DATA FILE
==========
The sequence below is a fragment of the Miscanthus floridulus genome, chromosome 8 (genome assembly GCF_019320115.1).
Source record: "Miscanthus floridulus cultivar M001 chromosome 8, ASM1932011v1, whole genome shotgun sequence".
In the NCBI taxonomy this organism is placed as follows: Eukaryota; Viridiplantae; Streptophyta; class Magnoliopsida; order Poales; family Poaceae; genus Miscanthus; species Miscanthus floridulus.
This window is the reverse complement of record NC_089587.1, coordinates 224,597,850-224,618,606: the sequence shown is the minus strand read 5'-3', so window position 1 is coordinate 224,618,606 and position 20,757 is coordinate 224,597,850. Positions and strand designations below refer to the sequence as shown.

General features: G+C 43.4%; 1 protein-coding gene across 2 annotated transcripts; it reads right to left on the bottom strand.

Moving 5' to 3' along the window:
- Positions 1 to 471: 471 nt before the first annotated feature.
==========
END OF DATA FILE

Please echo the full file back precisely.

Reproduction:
The sequence below is a fragment of the Miscanthus floridulus genome, chromosome 8 (genome assembly GCF_019320115.1).
Source record: "Miscanthus floridulus cultivar M001 chromosome 8, ASM1932011v1, whole genome shotgun sequence".
In the NCBI taxonomy this organism is placed as follows: Eukaryota; Viridiplantae; Streptophyta; class Magnoliopsida; order Poales; family Poaceae; genus Miscanthus; species Miscanthus floridulus.
This window is the reverse complement of record NC_089587.1, coordinates 224,597,850-224,618,606: the sequence shown is the minus strand read 5'-3', so window position 1 is coordinate 224,618,606 and position 20,757 is coordinate 224,597,850. Positions and strand designations below refer to the sequence as shown.

General features: G+C 43.4%; 1 protein-coding gene across 2 annotated transcripts; it reads right to left on the bottom strand.

Moving 5' to 3' along the window:
- Positions 1 to 471: 471 nt before the first annotated feature.